That is just great--because I am a strong Cruz fan.
Did he happen to give you a USCA citation which provides for how he got to be a U S Citizen at Birth?
There are two issues here: One, was he a citizen when he was born; and Two, was he a "Natural Born Citizen" within the meaning of Article II, Sec. 1 of the U S Constitution. Which issue are we talking about?
And we don't know all the facts with respect to the current hot issue which is citizen at birth.
What we do know is that he had a mother and father who were married to each other; that his mother was a U S Citizen; that his father was not a U S Citizen; and that Cruz himself was not born within the confines of the several states.
What we do not know is the exact date of his birth; the exact date of the birth of his mother; and the amount of time his mother was a resident of the United States after age 14.
The question of citizenship at birth turns on the citizenship statute in effect at the time he was born. I believe that statute provided that a person who was the son of a citizen mother, non-citizen father, is a citzen at birth only if the mother had resided in the United States for five years after the age of 14. That is in part based on an assumption about Kruz's birth date--the statutory perameters changed at various times in the 60's and 70's. The effective date for the amendments of the statute are in the USCA footnotes for anyone who chooses to look.
There are two further problems with the statute.
The consensus of the Constitutional Law Bar (per the Cornell Law Review article on the subject) is that the statute is unconstitutional because a father citizen's child would not have the same rights if the mother was not a citizen.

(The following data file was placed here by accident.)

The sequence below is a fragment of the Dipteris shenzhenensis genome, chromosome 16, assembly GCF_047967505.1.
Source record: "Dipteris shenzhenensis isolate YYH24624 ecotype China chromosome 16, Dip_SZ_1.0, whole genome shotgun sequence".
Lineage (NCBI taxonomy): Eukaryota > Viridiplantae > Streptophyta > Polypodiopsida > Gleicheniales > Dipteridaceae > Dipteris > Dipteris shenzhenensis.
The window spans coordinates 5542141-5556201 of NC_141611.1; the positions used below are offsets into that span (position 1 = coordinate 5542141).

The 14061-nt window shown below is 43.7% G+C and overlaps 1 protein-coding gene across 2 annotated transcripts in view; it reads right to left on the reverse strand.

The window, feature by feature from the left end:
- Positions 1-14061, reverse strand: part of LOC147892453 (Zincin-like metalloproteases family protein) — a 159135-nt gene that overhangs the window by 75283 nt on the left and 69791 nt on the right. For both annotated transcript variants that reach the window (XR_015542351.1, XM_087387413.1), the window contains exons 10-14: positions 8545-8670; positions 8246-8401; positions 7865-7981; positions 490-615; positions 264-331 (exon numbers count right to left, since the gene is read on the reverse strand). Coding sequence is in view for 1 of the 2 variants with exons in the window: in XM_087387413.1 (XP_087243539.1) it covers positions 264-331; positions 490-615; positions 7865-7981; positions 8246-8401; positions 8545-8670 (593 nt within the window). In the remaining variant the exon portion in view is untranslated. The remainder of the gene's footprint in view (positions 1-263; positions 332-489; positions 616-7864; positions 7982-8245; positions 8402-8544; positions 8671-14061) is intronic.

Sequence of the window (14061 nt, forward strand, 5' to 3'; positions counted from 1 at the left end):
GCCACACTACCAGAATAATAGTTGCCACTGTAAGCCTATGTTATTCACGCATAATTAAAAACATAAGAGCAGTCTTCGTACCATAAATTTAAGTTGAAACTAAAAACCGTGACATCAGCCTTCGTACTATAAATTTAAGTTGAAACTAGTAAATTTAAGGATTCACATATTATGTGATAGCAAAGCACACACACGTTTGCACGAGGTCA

And, further, the Congressional Research Service opinion on the topic attempts to equate citizenship at birth with Natural Born Citizenship at Law. There are several reasons why that reasoning is faulty. But one of the principal reasons as one of the posters to which this is addressed infers above, may be that Congresses only power over citizenship is naturalization--thus if Congress seeks to make a person who is not a Natural Born Citizen a citizen at birth even though such person was born outside the geographical limits of the several states, such citizenship is by naturalization and not Natural Born.
Absent a naturalization proceeding (which has not happened in the case of Cruz) Cruz is a citizen only if the mother citizen statute is constitutional and his mother meets the statutory test to confer citizenship--and citizenship (for a term of years--I believe 9) is required to be eligible to hold the office of United States Senator. Both questionable.
Further, as to issue #2, Natural Born under Article I: Birth outside the United States resolves the issue against him.
We're right back to where we were years ago...what statute are you talking about? Are you talking about a statute from USC 8?
And isn't Congress' authority only related to establishing a uniform rule of naturalization?
So how can a statute written after the Constitution was written have a higher standing than the Constitution?
Eleanor Darragh, Cruzs mother, was a working-class Delaware native who studied math at Rice University. Cruz once told a tea party group that his mother refused to learn how to type, so that when men asked her to type things up for her she could say, I would love to help you out, but I dont know how to type. I guess youre going to have to use me as a computer programmer instead.
See brown deer’s post #62, it has Cruz’s birth date but lists no marriage date for his parents.
Brown deer, do you have Cruz’s parents marriage date?